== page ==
Today: Google's voice-recognition app reaches iPhone, setting off another skirmish between Silicon Valley rivals. Also: S&P 500 hits a new record as Tesla, SolarCity and other tech stocks lead the way.

The Lead: Google Now release for Apple devices opens new front in mobile war

The battle for mobile dominance between Silicon Valley tech giants Apple and Google is infecting nearly every aspect of the companies' offerings at this point, with a Monday update for Google officially making Siri a combatant.

Google launched Google Now as part of its Google Search app for iOS devices Monday, placing the Mountain View search giant's voice-activation app on the iPhone, which already includes Apple's Siri technology that performs the same function. iPhone users can now choose to use the Google product instead of the native Apple technology that the Cupertino consumer-Web titan has built an advertising campaign around.

Google Now's director of product management, Baris Gultekin, told the Associated Press that the Google offering is superior because it has the ability to learn about the user through their search requests and locations, evolving to become more useful over time.


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"The more you use Google Now, we will have a better chance of understanding what your needs are and providing you with the right information," Gultekin said. "It's a virtuous cycle."

Apple and Google have been embroiled in competition since Google jumped into the then-Apple-dominated mobile field with its Android operating system, leading the late Apple co-founder Steve Jobs to declare that Google had stolen from his company and promising "thermonuclear war."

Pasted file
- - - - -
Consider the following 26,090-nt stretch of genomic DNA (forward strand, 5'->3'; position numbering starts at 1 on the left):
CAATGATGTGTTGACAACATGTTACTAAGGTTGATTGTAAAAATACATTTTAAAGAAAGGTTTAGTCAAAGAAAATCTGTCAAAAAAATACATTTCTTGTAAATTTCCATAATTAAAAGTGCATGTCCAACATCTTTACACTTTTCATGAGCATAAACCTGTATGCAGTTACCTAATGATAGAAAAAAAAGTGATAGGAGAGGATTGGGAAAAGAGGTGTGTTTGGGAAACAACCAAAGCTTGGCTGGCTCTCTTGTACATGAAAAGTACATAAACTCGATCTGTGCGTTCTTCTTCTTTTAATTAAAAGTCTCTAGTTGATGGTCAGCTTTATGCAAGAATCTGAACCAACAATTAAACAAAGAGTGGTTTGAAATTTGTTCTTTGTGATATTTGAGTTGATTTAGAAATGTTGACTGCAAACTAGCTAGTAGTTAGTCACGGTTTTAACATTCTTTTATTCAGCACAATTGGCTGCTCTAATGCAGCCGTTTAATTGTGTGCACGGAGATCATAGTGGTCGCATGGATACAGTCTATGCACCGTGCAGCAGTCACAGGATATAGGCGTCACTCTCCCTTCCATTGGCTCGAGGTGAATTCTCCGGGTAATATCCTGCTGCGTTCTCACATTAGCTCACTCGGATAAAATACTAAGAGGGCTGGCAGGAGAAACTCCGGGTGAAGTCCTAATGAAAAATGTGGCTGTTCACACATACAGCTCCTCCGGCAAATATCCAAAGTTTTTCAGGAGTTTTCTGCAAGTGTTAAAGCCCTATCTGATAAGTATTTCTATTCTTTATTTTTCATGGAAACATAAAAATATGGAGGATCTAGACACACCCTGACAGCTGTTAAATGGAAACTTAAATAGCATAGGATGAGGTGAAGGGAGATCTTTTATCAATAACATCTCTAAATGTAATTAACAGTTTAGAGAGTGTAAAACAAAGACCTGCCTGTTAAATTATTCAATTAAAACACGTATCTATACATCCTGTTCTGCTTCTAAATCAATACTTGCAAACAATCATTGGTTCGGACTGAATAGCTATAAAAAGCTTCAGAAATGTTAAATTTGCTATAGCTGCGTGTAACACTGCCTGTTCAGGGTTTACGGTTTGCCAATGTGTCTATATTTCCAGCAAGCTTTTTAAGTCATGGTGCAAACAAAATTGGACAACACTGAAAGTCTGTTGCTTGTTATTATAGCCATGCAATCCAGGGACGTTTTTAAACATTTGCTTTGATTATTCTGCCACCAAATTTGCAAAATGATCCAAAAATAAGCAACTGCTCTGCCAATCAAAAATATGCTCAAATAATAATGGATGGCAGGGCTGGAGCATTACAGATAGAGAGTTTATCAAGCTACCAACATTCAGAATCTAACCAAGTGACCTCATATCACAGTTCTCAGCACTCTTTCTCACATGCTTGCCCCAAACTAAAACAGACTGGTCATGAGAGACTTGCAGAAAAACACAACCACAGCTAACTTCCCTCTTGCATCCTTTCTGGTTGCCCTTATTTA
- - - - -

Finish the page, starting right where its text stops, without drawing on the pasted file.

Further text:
Apple has directly targeted hardware manufacturers that use Android so far, avoiding a direct confrontation with Google, but the global fight with Samsung has been a proxy war with the Korean company standing in for Google. Google has attempted to counter the hardware angle of the battle by purchasing Motorola Mobility and its cache of hardware patents for more than $13 billion, but that deal has shown little in the way of payback thus far for Google.

The hardware fight has much more behind it than just a threat from Jobs, as Apple has lost its lead in both smartphones and tablets to Android, part of the company's diminishing mobile dominance that has pushed its stock down more than 40 percent from its peak reached last fall. With that fight still ongoing, the two skirmish in smaller app fights such as Siri vs. Google Now and the Apple Maps fiasco that ended with a Google Maps app on the iOS platform.

Meanwhile, Apple's recently plummeting stock and Google's near-all-time-high share prices moved up in tandem Monday. Apple regained its throne as most valuable company in the world with a 3.1 percent gain to $430.12, which pushed its market capitalization back higher than $400 billion, topping Exxon Mobil. Apple's recent stock renaissance, which comes as it prepares for its historic first debt issuance to satisfy a $100 billion plan to return cash to shareholders, has investors hoping that the "Apple slingshot" is shooting in a positive direction despite scary technical issues.